Why most people get the ‘T’ in MTS wrong…

The Ministry Training Strategy (www.mts.com.au) is an awesome and much needed part of the Australian Christian landscape. But… most people think the ‘T’ in MTS is about being a Trainee… they think it’s the Ministry Trainee Strategy… and they’re wrong.

MTS is very keen on young men and women doing a two-year full-time hands-on word-ministry placement before further theological training and/or Pastoral Leadership roles. The MTS Movement wants to see thousands of people do these Traineeships. But MTS is not primarily about Trainees… the ‘T’ is MTS is really the Ministry Trainer Strategy.

MTS is about young men and women becoming Ministry Trainers – for the rest of their life.

Let me put this another way… if you were an MTSer and you’re not currently training (or recruiting) someone into full-time gospel-leadership… you’ve stopped being part of the Strategy, you’ve missed the point of MTS… that you’re never meant to leave, you’re never meant to stop calling others into full-time gospel-leadership. Your MTS involvement was never meant to end.

Are you a trainee who dropped out, or are you a trainer who’s still part of the strategy?


p.s. If you do want to get back on the Trainer “horse”, grab some keen Christians from your ministry and come along to the MTS Mission Minded Conference in Sept 11-13 2015.

Reblog: A good welcoming team welcomes, a great welcoming team…

… assists, coaches, supports and facilitates your regulars to welcome new people.

If Max brings Bob to church, you don’t just want Bob to get support as he joins. You also want to support Max and help him support Bob as he joins. If you only support Bob, Max learns that the “church” will do the welcoming. And next time he meets a new person, he’ll just assume that the “church” is looking after them. Not much scope for growth there.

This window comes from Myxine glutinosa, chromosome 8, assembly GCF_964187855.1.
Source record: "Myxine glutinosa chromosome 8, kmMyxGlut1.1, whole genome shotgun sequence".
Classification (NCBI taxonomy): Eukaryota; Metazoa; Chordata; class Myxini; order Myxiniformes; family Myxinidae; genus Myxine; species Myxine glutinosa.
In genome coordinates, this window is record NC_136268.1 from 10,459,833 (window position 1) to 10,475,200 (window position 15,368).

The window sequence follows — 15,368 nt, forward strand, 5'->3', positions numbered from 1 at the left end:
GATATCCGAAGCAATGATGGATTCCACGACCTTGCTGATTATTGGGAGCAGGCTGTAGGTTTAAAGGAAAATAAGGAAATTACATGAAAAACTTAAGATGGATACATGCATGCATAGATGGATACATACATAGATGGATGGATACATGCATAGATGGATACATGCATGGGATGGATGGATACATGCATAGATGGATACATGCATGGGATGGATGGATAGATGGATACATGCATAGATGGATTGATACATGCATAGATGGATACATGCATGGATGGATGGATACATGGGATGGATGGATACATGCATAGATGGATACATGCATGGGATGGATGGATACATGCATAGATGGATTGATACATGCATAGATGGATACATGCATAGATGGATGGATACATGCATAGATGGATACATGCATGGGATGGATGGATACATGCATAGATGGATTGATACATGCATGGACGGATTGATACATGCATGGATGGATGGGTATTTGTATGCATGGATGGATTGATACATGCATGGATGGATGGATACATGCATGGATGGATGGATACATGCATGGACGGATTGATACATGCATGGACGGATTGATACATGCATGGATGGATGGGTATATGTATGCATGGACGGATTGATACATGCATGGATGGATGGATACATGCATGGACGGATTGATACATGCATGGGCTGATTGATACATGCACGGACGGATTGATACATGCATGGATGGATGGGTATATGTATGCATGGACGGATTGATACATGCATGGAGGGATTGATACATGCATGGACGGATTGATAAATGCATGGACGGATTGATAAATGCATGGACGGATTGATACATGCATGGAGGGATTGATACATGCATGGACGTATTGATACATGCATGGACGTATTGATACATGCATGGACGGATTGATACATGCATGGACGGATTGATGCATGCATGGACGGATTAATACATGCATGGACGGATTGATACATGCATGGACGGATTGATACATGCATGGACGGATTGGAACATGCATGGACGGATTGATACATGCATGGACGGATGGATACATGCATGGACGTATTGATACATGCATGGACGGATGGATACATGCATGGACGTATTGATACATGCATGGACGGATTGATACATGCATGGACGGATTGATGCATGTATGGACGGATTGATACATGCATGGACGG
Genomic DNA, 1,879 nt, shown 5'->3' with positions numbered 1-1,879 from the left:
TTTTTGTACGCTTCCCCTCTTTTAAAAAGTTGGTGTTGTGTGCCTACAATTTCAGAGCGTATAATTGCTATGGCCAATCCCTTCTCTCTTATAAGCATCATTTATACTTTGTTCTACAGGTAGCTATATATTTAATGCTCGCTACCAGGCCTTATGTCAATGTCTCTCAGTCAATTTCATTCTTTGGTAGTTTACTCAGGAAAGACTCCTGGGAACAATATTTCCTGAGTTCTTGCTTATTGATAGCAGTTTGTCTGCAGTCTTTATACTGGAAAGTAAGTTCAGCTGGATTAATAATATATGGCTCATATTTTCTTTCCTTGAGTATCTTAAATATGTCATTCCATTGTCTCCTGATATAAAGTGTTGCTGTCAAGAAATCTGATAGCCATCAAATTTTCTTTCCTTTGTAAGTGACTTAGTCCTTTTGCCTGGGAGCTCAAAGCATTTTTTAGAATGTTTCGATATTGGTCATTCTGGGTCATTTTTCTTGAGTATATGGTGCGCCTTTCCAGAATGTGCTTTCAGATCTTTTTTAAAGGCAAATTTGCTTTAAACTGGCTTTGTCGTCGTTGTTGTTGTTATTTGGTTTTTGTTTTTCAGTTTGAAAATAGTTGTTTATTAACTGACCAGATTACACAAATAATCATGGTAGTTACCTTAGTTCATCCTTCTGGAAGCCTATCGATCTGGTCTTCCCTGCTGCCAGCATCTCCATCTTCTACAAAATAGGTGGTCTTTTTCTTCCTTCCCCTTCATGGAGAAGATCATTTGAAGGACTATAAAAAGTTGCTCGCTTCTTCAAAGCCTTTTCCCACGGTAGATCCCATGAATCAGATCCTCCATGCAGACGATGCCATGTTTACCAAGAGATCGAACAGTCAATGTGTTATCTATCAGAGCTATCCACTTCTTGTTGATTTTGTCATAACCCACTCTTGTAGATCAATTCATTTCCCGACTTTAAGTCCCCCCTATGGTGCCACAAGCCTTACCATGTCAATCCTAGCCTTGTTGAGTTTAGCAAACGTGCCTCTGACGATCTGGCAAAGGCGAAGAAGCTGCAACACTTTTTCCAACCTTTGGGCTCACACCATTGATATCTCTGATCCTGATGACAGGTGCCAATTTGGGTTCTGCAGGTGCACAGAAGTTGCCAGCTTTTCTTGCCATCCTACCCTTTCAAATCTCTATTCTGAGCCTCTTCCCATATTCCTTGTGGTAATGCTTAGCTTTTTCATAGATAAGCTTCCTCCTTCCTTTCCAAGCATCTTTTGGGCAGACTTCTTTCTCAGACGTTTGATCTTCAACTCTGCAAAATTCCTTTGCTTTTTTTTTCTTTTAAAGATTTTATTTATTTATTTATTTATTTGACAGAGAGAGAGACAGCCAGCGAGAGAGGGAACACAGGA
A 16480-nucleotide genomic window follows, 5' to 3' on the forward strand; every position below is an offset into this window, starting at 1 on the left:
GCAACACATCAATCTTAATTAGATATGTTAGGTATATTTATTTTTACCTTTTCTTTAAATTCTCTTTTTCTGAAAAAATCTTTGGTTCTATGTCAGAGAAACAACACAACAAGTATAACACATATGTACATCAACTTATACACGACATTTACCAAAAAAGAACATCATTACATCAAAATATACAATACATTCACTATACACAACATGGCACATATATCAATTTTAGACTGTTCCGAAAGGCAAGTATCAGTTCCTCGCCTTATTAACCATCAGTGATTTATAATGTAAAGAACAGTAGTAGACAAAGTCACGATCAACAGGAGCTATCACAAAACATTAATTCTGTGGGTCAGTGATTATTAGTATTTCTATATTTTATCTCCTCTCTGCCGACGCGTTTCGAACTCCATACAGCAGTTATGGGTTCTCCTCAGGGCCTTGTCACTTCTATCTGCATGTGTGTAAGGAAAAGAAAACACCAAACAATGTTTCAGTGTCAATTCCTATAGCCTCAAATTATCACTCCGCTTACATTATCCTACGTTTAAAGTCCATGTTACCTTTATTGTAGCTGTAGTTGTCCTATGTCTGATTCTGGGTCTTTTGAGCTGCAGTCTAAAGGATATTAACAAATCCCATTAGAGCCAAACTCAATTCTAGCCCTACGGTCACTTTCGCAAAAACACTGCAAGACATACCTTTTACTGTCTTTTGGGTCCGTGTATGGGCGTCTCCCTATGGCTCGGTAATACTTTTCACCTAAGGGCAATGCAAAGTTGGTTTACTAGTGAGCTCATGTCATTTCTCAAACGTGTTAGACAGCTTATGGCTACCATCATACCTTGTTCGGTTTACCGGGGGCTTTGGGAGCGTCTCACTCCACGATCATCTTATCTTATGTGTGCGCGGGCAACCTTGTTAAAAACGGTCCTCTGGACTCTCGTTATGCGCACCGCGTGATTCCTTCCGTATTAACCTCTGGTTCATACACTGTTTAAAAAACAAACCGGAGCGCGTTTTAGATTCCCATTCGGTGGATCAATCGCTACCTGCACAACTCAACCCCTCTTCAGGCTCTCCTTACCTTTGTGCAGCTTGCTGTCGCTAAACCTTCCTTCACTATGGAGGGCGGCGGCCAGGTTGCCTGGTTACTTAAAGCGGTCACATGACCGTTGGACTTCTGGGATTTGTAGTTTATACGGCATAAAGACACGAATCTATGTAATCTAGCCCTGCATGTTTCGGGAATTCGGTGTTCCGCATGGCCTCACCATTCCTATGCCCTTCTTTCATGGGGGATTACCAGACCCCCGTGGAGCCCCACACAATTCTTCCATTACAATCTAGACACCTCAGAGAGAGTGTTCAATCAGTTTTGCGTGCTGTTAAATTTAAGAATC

If you support Max as he helps Bob to join church, not only will Bob join but you’ll also be teaching Max that welcoming is something that all Christians do. Some will do it better than others, but he’ll see that it’s worthwhile, hard, and he’ll be more keen to support others as they bring along new people too.

Do your professionals volunteer?

Do you ask the Pre-school teacher in your church to run your crèche? Or the full-time photographer to take photos for church? Or the web designer to make your church website? Or the architect in your congregation to design your church?

1. You don’t have to use them. They may not be the right person for the job you want done. Don’t commit to using them until you’re sure they can do what you have in mind.
If you do decide to ask them to volunteer and use those skills

2. Clarify whether its paid or unpaid. If you have no intention of paying them, be clear, upfront, honest. Give them an out.

3. If your not going to pay them, make sure your not “the client”. This is really hard, but so important.
You want to coach them to think of it as their own project, not “for church” or “for you”, but their own. A bit like if a photographer was talking photos of her family, or a designer was designing his own wedding invite, or a Pre-school teacher was looking after her cousins.

Why? Because its their church they are serving.

In the end you want them look at what they’ve done and be proud to put their name to it because the believe in the cause they did it for, not just because its another “job”.

A different definition of coaching

Another Manager-tools concept that’s been helpful… taking the idea of a sports coach, who kinda’ walks around and keeps pushing players forward. He’s not the guy who trains you in how to tackle or pass, there are trainers for that. The coach calls you aside and says, “Son, let’s talk about your game. What are you going to work on this year? Are you going for a first stringer position, or are you content in the 2nd grade team?”

It’s pretty american, but there’s something good there. It’s empowering people to make decisions, work out a plan, stick to it, and see through to the results.

I’ve tried something like this a few times. It’s gone well. I’ve asked guys what they think they would like to do. I’ve asked them how they think they’re going to make that happen. And as we’ve caught up, I’ve asked them where they’re up to. What stage are they at? What do they need to do next? Who do they need to call?

One guy even started calling me “coach”!